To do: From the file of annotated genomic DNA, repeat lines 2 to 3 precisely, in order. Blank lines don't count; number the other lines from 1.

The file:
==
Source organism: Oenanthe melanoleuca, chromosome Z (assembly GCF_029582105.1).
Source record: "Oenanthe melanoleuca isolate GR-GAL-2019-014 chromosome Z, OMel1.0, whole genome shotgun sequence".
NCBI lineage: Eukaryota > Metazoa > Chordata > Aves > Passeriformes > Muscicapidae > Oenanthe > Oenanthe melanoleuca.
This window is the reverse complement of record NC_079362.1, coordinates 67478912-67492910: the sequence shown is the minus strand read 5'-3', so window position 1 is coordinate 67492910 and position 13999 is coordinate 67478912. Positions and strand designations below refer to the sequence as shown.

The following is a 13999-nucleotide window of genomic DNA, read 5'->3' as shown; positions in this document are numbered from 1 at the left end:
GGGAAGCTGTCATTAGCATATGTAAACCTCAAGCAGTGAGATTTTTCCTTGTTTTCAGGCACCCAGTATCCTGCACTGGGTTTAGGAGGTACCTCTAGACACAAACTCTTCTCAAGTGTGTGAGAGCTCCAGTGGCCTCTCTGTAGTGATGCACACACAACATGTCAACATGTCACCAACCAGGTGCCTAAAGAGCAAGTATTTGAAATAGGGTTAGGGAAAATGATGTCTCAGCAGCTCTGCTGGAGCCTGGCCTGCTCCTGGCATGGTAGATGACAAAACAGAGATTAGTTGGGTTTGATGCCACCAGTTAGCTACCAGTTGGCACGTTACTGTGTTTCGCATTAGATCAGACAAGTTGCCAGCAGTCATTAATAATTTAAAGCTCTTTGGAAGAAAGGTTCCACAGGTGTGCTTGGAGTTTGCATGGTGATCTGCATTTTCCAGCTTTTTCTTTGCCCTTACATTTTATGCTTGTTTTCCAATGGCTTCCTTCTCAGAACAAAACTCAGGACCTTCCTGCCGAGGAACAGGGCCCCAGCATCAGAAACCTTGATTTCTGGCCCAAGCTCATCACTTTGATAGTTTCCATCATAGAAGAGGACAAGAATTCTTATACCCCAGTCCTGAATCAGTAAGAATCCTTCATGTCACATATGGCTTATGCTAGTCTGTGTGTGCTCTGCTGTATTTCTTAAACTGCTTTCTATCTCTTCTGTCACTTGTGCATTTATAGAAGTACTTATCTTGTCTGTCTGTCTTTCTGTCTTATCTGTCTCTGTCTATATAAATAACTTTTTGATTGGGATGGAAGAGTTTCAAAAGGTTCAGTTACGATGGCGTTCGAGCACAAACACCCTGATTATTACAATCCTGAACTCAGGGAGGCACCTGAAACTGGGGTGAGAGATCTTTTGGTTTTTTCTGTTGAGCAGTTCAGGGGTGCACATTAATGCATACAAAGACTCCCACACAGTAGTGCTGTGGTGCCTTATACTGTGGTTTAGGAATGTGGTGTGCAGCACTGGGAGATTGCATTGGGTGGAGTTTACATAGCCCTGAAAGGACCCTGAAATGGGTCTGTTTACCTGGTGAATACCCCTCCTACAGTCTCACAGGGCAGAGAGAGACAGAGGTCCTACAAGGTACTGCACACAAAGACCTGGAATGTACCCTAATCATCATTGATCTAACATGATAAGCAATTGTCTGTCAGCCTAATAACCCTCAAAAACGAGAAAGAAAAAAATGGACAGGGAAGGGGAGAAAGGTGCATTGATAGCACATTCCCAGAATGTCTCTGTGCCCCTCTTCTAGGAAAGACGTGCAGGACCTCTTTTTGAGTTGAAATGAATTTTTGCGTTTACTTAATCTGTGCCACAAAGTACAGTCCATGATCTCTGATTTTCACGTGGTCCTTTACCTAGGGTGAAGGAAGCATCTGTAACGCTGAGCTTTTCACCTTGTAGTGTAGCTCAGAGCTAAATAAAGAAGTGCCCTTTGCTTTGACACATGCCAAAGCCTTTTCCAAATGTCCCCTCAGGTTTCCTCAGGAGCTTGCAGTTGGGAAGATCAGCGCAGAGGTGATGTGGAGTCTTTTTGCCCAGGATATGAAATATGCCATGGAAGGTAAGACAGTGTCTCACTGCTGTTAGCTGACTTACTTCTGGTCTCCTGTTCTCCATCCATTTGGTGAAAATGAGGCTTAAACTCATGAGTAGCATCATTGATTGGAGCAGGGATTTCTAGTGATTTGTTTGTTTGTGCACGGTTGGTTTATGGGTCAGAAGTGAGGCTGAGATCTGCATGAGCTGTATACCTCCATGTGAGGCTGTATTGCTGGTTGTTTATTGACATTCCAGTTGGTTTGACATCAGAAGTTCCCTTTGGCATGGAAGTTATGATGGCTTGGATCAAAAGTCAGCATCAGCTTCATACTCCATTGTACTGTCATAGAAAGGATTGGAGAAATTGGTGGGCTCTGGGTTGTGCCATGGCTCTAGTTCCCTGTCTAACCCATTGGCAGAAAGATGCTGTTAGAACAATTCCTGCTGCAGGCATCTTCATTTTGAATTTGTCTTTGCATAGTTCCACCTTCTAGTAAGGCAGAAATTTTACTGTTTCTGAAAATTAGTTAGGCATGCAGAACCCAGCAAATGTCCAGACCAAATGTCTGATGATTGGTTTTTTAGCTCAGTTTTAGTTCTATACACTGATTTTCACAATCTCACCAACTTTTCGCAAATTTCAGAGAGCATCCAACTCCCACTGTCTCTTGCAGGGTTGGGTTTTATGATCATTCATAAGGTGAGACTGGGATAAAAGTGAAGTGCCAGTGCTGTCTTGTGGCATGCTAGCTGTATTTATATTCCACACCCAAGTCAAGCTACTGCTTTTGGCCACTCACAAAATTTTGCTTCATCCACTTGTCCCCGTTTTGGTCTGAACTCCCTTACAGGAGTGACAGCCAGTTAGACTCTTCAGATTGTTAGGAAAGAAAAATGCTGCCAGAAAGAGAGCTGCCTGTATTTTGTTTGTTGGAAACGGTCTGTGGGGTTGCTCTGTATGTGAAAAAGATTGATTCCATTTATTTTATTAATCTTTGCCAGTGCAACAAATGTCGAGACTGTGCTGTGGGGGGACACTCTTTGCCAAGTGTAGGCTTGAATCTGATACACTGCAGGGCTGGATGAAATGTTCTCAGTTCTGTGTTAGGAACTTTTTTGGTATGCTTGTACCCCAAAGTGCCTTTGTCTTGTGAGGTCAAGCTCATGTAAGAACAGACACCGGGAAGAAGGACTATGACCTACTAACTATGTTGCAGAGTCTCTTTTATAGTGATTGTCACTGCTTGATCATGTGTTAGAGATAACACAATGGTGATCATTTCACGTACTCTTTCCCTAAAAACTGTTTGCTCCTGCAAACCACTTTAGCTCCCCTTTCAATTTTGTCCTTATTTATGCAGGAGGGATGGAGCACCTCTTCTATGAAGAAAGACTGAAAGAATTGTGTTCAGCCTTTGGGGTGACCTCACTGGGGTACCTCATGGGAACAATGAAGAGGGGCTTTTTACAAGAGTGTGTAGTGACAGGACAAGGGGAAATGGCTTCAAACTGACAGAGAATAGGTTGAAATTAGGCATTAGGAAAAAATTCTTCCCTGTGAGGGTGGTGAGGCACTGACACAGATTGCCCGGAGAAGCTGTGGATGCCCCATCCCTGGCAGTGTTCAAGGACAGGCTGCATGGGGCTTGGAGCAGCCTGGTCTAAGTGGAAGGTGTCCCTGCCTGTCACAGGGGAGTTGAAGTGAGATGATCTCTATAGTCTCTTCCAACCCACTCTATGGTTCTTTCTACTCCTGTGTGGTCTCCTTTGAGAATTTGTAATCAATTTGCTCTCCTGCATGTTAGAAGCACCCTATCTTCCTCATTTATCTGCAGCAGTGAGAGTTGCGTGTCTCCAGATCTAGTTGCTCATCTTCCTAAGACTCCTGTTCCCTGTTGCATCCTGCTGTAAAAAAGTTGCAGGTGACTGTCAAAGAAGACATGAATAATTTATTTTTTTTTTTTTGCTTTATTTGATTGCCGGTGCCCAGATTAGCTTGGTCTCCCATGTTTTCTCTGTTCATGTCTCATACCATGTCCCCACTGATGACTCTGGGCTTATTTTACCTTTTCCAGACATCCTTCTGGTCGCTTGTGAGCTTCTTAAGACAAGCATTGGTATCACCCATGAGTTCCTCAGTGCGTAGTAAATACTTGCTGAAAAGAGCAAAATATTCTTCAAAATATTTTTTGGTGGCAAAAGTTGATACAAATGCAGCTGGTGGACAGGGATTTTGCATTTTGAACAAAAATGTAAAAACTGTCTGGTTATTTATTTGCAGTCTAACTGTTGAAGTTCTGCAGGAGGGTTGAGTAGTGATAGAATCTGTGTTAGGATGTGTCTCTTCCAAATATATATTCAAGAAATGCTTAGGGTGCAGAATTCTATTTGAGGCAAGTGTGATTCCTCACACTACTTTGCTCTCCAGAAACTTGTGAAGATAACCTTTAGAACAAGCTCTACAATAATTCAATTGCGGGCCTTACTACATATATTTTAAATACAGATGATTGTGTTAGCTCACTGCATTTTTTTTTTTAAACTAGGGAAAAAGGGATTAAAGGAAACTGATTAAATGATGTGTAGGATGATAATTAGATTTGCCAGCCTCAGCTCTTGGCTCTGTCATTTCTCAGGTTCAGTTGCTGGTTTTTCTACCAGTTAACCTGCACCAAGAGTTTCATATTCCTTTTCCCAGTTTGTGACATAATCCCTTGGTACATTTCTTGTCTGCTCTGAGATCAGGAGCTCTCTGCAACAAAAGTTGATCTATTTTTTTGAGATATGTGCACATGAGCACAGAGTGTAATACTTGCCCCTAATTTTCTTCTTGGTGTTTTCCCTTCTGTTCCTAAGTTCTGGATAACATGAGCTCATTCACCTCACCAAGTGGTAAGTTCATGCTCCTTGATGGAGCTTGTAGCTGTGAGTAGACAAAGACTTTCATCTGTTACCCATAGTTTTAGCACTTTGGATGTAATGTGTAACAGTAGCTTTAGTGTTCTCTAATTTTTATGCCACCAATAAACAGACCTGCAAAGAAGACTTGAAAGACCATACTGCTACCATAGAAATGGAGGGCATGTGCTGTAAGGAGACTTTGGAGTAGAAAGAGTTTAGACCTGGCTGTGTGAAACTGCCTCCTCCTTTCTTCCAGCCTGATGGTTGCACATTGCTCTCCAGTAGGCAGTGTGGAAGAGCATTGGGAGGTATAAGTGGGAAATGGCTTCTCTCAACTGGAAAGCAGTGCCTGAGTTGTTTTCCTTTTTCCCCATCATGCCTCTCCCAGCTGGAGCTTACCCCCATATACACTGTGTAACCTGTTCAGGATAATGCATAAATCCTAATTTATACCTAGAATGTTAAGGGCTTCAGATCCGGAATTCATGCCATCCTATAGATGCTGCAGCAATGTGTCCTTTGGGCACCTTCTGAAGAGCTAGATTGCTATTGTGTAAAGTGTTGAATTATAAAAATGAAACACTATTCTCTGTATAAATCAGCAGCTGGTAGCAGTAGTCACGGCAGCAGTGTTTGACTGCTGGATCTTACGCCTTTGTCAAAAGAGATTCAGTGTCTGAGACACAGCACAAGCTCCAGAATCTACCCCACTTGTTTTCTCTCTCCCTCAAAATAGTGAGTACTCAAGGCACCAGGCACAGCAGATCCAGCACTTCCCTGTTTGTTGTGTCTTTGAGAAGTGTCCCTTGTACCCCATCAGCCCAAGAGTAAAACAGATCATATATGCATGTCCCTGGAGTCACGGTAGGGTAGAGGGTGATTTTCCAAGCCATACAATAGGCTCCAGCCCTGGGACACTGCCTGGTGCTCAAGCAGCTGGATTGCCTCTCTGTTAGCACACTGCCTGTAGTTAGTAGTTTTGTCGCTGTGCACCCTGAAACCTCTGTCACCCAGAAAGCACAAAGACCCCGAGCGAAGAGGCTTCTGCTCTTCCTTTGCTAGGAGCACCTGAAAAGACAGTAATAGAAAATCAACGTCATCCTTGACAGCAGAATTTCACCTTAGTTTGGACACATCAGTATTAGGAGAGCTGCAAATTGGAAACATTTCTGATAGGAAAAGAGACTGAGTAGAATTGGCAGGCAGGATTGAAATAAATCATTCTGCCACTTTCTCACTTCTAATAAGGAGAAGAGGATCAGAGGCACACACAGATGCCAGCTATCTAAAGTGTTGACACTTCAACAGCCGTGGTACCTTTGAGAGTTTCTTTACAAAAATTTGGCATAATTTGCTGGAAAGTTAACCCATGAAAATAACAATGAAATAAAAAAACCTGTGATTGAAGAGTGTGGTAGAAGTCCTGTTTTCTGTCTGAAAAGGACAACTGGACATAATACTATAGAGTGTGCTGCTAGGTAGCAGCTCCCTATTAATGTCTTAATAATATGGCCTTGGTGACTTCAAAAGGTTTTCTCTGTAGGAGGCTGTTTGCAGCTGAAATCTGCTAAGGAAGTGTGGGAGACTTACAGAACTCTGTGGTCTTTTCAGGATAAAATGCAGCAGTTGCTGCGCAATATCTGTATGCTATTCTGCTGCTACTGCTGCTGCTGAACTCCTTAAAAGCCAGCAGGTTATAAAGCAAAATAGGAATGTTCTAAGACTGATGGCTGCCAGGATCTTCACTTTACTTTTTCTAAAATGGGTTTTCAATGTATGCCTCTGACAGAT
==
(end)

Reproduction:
Source record: "Oenanthe melanoleuca isolate GR-GAL-2019-014 chromosome Z, OMel1.0, whole genome shotgun sequence".
NCBI lineage: Eukaryota > Metazoa > Chordata > Aves > Passeriformes > Muscicapidae > Oenanthe > Oenanthe melanoleuca.